Table of Contents

Handbook on the Economics of Happiness

Handbook on the Economics of Happiness

Elgar original reference

Edited by Luigino Bruni and Pier Luigi Porta

This book is a welcome consolidation and extension of the recent expanding debates on happiness and economics. Happiness and economics, as a new field for research, is now of pivotal interest particularly to welfare economists and psychologists. This Handbook provides an unprecedented forum for discussion of the economic issues relating to happiness. It reviews the more recent literature and offers the interested reader an insight into the vast scope of the field in terms of the theory, its applications and also experimental design. The Handbook also gives substantial indications as to the future direction of research in the field, with particular regard to policy applications and developing an economics of interpersonal relations which includes reciprocity and social interaction theory.

Chapter 12: The Life Plan View of Happiness and the Paradoxes of Happiness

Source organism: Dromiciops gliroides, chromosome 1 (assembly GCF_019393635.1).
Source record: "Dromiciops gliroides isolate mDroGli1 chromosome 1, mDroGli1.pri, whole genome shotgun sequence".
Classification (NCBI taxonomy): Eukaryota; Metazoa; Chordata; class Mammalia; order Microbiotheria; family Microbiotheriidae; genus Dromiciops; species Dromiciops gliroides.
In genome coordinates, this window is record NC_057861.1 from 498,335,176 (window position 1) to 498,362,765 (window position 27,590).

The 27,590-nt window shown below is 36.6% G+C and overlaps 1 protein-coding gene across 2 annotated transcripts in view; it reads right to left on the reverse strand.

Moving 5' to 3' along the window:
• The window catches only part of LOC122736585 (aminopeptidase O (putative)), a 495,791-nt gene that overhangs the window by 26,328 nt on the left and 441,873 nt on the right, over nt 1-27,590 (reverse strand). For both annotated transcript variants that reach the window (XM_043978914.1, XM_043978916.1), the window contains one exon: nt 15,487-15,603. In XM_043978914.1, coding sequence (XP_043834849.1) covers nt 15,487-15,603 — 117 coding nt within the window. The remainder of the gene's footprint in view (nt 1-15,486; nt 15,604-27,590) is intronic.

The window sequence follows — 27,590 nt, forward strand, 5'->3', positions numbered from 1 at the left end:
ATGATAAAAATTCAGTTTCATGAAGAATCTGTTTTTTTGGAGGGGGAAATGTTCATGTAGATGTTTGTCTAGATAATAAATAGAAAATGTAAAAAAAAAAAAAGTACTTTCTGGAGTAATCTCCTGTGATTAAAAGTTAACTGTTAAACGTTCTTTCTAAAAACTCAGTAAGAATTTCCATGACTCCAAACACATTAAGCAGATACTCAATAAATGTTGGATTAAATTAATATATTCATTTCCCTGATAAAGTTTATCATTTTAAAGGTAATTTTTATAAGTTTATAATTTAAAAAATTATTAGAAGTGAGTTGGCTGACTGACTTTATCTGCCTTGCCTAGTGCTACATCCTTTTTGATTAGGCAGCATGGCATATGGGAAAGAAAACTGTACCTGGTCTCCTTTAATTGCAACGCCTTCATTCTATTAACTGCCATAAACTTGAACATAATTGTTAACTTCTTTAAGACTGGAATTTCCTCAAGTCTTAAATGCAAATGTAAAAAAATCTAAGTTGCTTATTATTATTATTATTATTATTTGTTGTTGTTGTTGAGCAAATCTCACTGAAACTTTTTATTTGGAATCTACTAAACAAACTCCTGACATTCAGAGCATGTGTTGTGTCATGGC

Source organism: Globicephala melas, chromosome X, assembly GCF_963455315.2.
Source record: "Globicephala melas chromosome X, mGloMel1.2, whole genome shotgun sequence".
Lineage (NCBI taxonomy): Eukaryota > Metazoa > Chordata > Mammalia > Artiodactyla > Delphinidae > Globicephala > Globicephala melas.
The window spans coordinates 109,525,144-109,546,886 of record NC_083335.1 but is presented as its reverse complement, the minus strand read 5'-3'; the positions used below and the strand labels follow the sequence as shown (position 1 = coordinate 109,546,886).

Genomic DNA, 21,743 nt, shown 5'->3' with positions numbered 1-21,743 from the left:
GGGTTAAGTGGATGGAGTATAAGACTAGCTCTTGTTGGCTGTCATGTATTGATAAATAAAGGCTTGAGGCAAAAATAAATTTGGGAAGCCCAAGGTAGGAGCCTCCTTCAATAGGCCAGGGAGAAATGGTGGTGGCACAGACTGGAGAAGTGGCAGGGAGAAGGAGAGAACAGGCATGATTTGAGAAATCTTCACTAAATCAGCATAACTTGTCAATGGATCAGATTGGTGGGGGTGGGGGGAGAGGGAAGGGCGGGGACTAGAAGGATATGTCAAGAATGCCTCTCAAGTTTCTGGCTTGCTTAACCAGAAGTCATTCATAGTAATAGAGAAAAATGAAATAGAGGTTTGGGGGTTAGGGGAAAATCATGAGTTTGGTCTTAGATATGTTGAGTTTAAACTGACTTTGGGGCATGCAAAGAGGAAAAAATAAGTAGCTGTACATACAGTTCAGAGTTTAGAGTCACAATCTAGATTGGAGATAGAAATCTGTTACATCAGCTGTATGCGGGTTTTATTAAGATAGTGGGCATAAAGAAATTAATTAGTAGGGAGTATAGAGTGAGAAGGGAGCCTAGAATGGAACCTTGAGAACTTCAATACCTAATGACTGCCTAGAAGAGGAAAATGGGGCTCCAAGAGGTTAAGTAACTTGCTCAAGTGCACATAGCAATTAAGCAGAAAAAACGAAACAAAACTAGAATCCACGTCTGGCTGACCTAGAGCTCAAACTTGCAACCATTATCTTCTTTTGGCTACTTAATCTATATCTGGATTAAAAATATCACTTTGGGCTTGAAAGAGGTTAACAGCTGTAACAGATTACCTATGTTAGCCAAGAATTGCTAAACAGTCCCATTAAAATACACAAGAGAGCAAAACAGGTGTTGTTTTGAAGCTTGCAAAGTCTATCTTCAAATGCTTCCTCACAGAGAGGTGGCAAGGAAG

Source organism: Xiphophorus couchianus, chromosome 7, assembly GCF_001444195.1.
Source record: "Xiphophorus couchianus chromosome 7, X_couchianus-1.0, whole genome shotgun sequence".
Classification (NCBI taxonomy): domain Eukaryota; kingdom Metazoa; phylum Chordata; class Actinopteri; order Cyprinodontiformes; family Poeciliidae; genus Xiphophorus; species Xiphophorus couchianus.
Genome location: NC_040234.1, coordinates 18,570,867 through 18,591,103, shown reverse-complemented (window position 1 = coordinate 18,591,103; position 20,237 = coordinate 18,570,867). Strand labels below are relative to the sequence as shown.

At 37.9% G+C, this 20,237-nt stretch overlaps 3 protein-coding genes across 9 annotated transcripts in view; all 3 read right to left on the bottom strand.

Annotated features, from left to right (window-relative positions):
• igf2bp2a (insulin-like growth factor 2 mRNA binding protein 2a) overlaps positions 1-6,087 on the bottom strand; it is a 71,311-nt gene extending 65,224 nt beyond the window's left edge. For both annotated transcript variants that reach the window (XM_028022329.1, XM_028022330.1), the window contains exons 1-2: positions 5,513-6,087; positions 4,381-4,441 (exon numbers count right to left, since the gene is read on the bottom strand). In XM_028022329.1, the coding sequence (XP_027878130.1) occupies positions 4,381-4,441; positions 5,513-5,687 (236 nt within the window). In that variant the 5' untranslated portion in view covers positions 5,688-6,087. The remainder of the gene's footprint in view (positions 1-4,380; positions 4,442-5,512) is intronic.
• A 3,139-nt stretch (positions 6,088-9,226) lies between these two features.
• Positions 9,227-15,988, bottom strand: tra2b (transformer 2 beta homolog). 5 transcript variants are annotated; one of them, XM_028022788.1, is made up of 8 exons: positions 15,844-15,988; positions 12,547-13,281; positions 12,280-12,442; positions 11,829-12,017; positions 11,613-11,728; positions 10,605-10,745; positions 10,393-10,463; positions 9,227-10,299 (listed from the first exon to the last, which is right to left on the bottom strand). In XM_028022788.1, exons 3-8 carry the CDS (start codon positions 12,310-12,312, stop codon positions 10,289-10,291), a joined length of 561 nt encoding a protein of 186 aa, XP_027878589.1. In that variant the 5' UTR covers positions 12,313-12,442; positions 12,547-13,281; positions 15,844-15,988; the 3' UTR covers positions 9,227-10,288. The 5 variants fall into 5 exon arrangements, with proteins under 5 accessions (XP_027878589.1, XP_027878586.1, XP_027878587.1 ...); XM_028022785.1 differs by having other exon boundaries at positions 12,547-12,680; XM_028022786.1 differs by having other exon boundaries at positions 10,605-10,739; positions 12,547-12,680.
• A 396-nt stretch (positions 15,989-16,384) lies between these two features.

Mark Chekola

Subjects: economics and finance, economic psychology


Mark Chekola 1. Introduction ‘The Paradoxes of Happiness in Economics’, the topic of the conference held in Milan, 21–23 March 2003, arises because empirical studies of happiness and well-being have produced some results that are counterintuitive and paradoxical. For instance, after achieving a basic level of income, increases in income do not seem to lead to greater happiness; and while people see work as a burden, work seems important to happiness and unemployment detrimental to happiness. In order to deal with these paradoxes I believe it is important to be clear about the concept of happiness. As a philosopher, I find some of the references to happiness in discussing these issues disappointingly unclear, limited and barren. In the end what we are concerned with here is our lives. We need a concept of happiness that is rich and full enough to capture what it is that we really seek when we want our lives to be happy. In addition, we need to focus on the nature of happiness (what it is) rather than the conditions of happiness (its causes, conditions and determinants). Social scientists are concerned to be as objective as possible and, in seeking data to use in their studies, want the data to be acceptable, valid and objective, and to be relatively easily collected. Those concerns are understandable. But we must be careful not to let them lead to employing an unacceptably shallow or simple concept of happiness or well-being. I believe the tools of philosophy can...

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